Patience — it’s good, but notoriously hard, to have. Now, a new study shows a potential way to increase it: Have gratitude.

Published in the journal Psychological Science, researchers from Northeastern University, the University of California, Riverside, and Harvard University found that feelings of gratitude are associated with increased patience in the context of a test where waiting leads to a greater monetary reward.

“Showing that emotion can foster self-control and discovering a way to reduce impatience with a simple gratitude exercise opens up tremendous possibilities for reducing a wide range of societal ills from impulse buying and insufficient saving to obesity and smoking,” study researcher Ye Li, an assistant professor in the School of Business Administration at the University of California, Riverside, said in a statement.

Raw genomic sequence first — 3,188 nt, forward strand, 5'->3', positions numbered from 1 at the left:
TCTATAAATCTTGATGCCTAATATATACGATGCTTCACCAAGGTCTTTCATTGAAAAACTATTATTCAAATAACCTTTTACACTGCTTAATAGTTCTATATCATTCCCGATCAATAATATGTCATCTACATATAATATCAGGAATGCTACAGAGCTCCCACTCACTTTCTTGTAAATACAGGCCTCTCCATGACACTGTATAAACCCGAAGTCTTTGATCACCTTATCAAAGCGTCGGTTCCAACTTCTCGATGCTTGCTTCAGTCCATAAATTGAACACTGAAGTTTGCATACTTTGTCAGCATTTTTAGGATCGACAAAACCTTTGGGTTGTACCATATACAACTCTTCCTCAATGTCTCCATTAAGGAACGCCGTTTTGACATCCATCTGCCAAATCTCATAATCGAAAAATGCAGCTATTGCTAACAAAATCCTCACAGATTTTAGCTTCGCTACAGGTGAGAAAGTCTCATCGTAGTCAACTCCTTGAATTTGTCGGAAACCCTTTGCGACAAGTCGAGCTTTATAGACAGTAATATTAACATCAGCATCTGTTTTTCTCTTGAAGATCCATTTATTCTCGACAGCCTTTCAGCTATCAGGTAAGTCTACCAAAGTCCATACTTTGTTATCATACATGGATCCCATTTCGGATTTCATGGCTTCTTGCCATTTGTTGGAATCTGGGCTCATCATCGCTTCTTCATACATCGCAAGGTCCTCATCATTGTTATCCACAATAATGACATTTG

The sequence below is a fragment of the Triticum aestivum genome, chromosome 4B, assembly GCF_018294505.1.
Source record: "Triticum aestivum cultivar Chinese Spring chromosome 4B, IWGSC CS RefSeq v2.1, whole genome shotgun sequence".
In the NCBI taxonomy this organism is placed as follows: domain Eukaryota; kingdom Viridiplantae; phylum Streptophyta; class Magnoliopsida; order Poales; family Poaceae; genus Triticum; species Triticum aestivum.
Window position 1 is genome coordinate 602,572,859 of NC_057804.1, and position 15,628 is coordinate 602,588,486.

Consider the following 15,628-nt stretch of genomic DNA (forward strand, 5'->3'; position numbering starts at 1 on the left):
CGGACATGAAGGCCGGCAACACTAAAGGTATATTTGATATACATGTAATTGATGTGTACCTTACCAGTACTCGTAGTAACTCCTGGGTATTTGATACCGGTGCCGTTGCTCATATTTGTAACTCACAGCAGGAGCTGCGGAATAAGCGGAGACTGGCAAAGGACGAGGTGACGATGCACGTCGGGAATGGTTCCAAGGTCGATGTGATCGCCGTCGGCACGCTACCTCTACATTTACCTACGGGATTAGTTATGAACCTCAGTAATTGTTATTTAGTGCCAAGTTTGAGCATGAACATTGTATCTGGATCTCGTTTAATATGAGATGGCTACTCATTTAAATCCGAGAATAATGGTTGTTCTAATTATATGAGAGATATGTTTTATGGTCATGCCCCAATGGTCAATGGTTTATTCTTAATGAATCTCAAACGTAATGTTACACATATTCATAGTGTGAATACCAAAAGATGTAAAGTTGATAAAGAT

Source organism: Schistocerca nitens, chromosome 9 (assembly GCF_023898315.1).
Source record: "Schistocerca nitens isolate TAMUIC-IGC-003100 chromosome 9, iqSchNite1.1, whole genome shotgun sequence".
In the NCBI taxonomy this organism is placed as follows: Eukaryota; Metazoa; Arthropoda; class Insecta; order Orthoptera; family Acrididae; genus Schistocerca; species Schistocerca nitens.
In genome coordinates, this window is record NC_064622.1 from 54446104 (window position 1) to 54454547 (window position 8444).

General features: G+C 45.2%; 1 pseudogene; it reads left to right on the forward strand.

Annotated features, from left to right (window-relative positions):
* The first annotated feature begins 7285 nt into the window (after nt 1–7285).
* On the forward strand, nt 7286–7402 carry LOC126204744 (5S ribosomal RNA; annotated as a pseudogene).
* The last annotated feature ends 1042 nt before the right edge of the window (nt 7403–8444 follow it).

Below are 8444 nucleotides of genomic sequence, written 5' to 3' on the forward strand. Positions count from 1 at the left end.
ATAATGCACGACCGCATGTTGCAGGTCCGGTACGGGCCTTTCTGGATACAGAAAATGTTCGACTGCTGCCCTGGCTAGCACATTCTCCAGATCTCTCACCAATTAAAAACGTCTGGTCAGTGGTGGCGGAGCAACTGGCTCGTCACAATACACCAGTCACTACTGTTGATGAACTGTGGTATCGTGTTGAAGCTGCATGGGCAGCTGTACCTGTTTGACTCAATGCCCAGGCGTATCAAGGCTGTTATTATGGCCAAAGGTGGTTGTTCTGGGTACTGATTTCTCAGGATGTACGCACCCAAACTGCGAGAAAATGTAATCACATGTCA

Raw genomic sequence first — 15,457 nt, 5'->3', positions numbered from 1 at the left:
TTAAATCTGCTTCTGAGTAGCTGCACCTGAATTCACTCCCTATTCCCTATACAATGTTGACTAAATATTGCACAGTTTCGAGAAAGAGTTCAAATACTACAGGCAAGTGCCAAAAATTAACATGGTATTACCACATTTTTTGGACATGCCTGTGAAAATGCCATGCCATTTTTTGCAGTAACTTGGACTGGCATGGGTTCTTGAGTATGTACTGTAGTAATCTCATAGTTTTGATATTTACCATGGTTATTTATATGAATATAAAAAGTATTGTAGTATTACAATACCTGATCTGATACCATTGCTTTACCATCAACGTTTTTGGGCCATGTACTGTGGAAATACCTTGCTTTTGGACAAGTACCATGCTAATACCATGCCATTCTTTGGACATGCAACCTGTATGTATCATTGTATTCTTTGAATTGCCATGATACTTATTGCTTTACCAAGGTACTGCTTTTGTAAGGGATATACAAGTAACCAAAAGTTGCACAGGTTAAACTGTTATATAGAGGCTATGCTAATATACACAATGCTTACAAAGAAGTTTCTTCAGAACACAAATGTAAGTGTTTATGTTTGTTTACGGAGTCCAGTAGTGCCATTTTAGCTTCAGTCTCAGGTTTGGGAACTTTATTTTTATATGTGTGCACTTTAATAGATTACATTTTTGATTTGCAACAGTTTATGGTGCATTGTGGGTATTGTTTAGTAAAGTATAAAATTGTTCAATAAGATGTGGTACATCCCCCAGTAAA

In the study, 75 study participants were asked to write down the details of an event that made them feel happy, an event that made them feel grateful, or the events of a typical day. They were also asked to indicate on a five-point scale how happy or grateful they felt at the current time.